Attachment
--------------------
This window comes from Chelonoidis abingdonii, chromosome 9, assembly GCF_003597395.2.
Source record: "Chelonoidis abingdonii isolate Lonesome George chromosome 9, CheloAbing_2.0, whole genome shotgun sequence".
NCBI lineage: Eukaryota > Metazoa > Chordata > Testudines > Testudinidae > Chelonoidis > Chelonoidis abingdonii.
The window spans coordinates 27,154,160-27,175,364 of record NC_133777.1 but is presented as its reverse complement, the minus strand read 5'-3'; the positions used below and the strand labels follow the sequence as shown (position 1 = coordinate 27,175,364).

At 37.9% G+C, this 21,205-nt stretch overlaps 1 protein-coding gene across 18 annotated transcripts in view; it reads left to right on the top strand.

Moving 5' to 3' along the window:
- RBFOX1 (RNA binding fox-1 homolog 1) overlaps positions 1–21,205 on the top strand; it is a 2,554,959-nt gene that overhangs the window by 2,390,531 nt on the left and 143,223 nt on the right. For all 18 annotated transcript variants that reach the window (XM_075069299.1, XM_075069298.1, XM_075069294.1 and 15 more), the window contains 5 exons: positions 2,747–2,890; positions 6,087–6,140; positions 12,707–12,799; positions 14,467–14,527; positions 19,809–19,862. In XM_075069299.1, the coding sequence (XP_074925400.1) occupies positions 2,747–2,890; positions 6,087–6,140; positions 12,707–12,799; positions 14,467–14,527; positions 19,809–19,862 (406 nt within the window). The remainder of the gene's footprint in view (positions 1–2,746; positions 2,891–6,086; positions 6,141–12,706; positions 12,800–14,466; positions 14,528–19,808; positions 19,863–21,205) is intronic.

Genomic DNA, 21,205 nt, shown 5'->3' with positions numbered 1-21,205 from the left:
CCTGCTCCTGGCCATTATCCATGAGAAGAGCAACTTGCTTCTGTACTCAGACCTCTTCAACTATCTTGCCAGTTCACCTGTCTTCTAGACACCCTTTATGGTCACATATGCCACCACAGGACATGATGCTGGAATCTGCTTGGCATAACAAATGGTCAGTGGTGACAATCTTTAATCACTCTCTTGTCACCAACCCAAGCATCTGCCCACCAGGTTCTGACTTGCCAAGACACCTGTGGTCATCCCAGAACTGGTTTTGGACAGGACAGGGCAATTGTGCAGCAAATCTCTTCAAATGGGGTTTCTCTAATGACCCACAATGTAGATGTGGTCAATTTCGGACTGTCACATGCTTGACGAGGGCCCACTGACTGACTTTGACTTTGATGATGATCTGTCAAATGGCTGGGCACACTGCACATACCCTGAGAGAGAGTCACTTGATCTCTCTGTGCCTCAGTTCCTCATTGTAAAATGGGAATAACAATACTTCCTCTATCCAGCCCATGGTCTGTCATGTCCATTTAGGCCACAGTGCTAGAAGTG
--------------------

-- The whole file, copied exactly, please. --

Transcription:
This window comes from Chelonoidis abingdonii, chromosome 9, assembly GCF_003597395.2.
Source record: "Chelonoidis abingdonii isolate Lonesome George chromosome 9, CheloAbing_2.0, whole genome shotgun sequence".
NCBI lineage: Eukaryota > Metazoa > Chordata > Testudines > Testudinidae > Chelonoidis > Chelonoidis abingdonii.
The window spans coordinates 27,154,160-27,175,364 of record NC_133777.1 but is presented as its reverse complement, the minus strand read 5'-3'; the positions used below and the strand labels follow the sequence as shown (position 1 = coordinate 27,175,364).

At 37.9% G+C, this 21,205-nt stretch overlaps 1 protein-coding gene across 18 annotated transcripts in view; it reads left to right on the top strand.

Moving 5' to 3' along the window:
- RBFOX1 (RNA binding fox-1 homolog 1) overlaps positions 1–21,205 on the top strand; it is a 2,554,959-nt gene that overhangs the window by 2,390,531 nt on the left and 143,223 nt on the right. For all 18 annotated transcript variants that reach the window (XM_075069299.1, XM_075069298.1, XM_075069294.1 and 15 more), the window contains 5 exons: positions 2,747–2,890; positions 6,087–6,140; positions 12,707–12,799; positions 14,467–14,527; positions 19,809–19,862. In XM_075069299.1, the coding sequence (XP_074925400.1) occupies positions 2,747–2,890; positions 6,087–6,140; positions 12,707–12,799; positions 14,467–14,527; positions 19,809–19,862 (406 nt within the window). The remainder of the gene's footprint in view (positions 1–2,746; positions 2,891–6,086; positions 6,141–12,706; positions 12,800–14,466; positions 14,528–19,808; positions 19,863–21,205) is intronic.

Genomic DNA, 21,205 nt, shown 5'->3' with positions numbered 1-21,205 from the left:
CCTGCTCCTGGCCATTATCCATGAGAAGAGCAACTTGCTTCTGTACTCAGACCTCTTCAACTATCTTGCCAGTTCACCTGTCTTCTAGACACCCTTTATGGTCACATATGCCACCACAGGACATGATGCTGGAATCTGCTTGGCATAACAAATGGTCAGTGGTGACAATCTTTAATCACTCTCTTGTCACCAACCCAAGCATCTGCCCACCAGGTTCTGACTTGCCAAGACACCTGTGGTCATCCCAGAACTGGTTTTGGACAGGACAGGGCAATTGTGCAGCAAATCTCTTCAAATGGGGTTTCTCTAATGACCCACAATGTAGATGTGGTCAATTTCGGACTGTCACATGCTTGACGAGGGCCCACTGACTGACTTTGACTTTGATGATGATCTGTCAAATGGCTGGGCACACTGCACATACCCTGAGAGAGAGTCACTTGATCTCTCTGTGCCTCAGTTCCTCATTGTAAAATGGGAATAACAATACTTCCTCTATCCAGCCCATGGTCTGTCATGTCCATTTAGGCCACAGTGCTAGAAGTG